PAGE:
Saturday, June 04, 2011

Race for the White House 2012

Before discussing the week's events in the Presidential campaign, I would be remiss if I did not play proper respect to the true political story of the week and perhaps the decade: Weinergate. The jokes practically write themselves, so I will refrain. I can prognosticate though that "Distinguished Member" from New York will now never be one day talked about as White House material.

Yesterday's economic report for the month of May was certainly disappointing to many Americans, as the unemployment rate is now once again up to 9.1 percent. It was two years ago, that the Obama White House pledged that if their stimulus package was enacted, the rate would have been down to 8 percent by the end of 2009. The continued economic perception by the country is definitely a serious vulnerability for the incumbent party and President. While there is a long way to go in picking a Republican nominee, at the end of the process, there certainly will be one, and based on these factors, it should be quite worthy having for whomever emerges.

This month, candidates such as Michele Bachmann, Rick Santorum, and Jon Huntsman are expected to take the next formal steps towards running, whether they be an official announcement, or an exploratory committee. However, most of the news this week involved two more well known names from the 2008 cycle.

Former Massachusetts Governor Mitt Romney, whom I am proud to personally support in his campaign for the Oval Office, formally stated his candidacy at a farm in New Hampshire on Thursday afternoon. While supporters and Granite State political luminaries were present, it was a fairly low key political staging event, that would not exactly remind people of the way that previous perceived party front-runners would announce their candidacies. It certainly differed from the huge event and soaring rhetoric utilized by Barack Obama when he kicked off his run in 2007.

It seems to me as if the Romney campaign is deliberately trying to run a lean public campaign at the moment, while organization and money are being widely put together behind the scenes. For one thing, Romney has fairly decent name recognition in the party, based on his previous run, and is thought of early on as a very serious contender for the nomination. I believe the campaign also recognizes the current "anti-establishment" populist thread that seems to be permeating among many conservatives. Romney, at this point in the cycle, does not want to see "inevitable" or too front-runnerish, but will hope to get the appropriate media "bounce" with supposed "momentum", later on in the process, even if it is phrased as a "comeback."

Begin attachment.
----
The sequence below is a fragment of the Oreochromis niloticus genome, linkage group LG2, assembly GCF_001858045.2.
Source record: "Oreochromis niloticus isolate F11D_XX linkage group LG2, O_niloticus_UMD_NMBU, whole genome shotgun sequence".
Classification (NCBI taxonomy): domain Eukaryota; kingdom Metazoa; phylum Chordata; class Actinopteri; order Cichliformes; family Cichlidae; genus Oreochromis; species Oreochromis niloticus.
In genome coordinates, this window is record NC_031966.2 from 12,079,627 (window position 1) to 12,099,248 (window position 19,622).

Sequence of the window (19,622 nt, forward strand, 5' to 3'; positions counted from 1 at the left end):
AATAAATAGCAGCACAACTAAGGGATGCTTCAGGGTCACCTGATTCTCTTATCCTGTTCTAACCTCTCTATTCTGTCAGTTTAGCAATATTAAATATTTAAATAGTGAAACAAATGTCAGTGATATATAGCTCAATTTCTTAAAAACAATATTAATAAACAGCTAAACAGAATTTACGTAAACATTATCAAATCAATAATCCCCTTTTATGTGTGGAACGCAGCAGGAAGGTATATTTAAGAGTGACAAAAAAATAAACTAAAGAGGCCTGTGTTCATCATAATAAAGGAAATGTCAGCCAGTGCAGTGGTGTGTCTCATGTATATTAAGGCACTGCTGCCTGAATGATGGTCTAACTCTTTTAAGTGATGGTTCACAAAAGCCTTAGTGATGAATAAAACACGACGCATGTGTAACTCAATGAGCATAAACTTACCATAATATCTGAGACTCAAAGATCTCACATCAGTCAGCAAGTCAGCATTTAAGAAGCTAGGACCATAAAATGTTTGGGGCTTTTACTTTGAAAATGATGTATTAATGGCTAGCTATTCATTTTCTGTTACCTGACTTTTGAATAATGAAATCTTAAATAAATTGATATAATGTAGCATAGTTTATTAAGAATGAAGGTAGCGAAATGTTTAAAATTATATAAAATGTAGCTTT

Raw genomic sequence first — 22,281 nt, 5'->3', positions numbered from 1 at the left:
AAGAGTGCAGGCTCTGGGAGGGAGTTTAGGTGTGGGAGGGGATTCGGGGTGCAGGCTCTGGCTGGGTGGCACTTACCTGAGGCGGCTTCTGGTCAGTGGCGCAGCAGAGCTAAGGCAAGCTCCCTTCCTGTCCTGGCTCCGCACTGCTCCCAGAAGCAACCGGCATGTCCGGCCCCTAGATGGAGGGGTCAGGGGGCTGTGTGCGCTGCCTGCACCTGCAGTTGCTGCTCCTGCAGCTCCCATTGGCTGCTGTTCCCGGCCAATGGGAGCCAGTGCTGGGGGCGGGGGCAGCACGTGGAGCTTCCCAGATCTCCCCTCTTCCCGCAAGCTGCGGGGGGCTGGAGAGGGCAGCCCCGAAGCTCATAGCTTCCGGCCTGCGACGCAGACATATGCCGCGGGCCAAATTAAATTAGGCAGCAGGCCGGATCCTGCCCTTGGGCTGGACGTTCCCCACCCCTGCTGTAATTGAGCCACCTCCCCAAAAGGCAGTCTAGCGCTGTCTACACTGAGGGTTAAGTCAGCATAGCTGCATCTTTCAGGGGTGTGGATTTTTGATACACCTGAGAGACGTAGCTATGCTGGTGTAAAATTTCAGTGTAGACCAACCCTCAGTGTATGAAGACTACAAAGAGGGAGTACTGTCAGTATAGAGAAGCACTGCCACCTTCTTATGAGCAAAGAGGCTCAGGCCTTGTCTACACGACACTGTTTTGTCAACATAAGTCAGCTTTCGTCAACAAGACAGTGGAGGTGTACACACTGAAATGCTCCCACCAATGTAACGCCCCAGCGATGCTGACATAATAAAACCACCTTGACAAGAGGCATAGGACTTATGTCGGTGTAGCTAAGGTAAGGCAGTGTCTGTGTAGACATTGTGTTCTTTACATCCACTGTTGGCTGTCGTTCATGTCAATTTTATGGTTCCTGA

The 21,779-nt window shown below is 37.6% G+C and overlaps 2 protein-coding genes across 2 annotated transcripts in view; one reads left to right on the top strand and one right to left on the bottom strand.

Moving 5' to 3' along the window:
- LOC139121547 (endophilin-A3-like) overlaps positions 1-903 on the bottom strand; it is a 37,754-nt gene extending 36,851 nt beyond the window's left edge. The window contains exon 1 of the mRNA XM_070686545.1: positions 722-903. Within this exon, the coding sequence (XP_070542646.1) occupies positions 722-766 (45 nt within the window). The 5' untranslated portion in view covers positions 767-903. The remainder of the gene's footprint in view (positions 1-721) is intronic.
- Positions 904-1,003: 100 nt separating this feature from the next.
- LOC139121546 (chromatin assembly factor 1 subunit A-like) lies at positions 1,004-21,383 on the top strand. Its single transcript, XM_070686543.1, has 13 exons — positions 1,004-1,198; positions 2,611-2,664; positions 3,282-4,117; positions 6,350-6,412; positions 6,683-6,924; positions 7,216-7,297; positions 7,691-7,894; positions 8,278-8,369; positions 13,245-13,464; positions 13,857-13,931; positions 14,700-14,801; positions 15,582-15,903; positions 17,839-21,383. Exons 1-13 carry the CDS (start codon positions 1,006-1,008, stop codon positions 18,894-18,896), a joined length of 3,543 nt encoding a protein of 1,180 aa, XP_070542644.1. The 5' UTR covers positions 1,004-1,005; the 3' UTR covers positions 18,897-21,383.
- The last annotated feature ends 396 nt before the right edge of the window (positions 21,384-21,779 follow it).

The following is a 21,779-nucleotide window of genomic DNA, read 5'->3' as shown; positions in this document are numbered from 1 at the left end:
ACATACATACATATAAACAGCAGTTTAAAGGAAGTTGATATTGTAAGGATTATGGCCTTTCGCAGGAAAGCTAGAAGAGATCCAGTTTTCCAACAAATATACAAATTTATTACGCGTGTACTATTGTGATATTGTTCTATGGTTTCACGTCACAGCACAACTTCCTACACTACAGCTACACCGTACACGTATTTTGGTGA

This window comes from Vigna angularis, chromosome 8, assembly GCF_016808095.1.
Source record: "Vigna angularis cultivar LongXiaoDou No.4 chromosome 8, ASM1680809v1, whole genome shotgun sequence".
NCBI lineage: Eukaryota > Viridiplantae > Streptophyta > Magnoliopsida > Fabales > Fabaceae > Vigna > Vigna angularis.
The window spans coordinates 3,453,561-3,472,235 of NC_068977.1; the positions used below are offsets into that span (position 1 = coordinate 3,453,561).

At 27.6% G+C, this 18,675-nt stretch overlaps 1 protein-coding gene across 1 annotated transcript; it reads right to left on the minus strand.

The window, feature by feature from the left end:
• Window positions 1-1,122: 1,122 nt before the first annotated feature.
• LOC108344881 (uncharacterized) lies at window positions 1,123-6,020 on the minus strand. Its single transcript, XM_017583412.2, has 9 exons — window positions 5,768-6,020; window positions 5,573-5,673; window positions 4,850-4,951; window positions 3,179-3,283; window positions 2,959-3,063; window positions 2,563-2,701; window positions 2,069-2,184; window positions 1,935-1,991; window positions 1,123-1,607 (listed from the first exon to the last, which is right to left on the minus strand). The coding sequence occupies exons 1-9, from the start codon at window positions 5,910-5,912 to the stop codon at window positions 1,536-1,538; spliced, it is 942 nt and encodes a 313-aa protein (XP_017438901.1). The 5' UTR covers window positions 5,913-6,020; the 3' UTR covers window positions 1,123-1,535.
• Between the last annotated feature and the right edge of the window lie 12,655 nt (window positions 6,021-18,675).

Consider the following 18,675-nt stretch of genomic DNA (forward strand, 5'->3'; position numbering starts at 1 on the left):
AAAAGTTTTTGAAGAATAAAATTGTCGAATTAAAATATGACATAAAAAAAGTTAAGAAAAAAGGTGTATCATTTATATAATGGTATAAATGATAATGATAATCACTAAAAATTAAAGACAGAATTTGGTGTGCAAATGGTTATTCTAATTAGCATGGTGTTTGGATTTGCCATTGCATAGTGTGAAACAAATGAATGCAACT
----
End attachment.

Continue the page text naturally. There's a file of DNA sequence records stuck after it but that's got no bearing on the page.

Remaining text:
Along those lines, I have to think that the campaign was probably not too offended on Thursday, when Sarah Palin's bus tour rolled into New Hampshire, very close to where Romney gave his speech, and received the lion's share of media attention. While Palin's timing this week, may or may not have been coincidental with Romney's announcement, the media narrative was that she overshadowed him and that it was bad for his campaign. The Palin vs. Romney theme was only compounded when she was asked about Romney, and she used the opportunity to criticize him on the health care issue. The very same day, Rudy Giuliani was also in New Hampshire and had similar remarks. Giuliani continues to claim that he is seriously considering a second bid of his own. While neither Palin nor Giuliani are likely to be at the next debate in mid June, Romney will, and as the current front-runner, should expect to take all kinds of incoming fire.

The Palin bus tour of the East Coast did receive a great deal of coverage this week, as reporters tried to follow her around to historic sites, without a set schedule put out by the Palin people. At one stop in New York City, the former Alaska Governor ate pizza with media mogul and former pretend Presidential candidate Donald Trump. The two were quite chummy. I wonder if they discussed Weinergate.

Later on in the week, while in New England, Palin attempted to recount the tale of Revolutionary Era figure Paul Revere, who American children learn about in school (at least I did), and gave a somewhat original interpretation of his famous "Midnight Ride." The awkwardness of her remarks certainly do not do much to allay critics who say that Palin does not have the "gravitas" to be a serious contributor to the national political debate. As a Republican, it has gotten harder for me to defend her on that front. I think she has gotten a bad wrap in many regards, but at times, she comes across as a sitcom character.

Certainly not lacking in gravitas from my perspective of course, is Governor Romney. Media types and folks in both political parties continue to claim that his chances of receiving his party's nomination are perilous. However, with the economic news of this past week, and the fear that Americans have about their own financial futures, the candidate with a proven record on economic matters, and who is basing his campaign on that area of expertise, might be running at just the right time.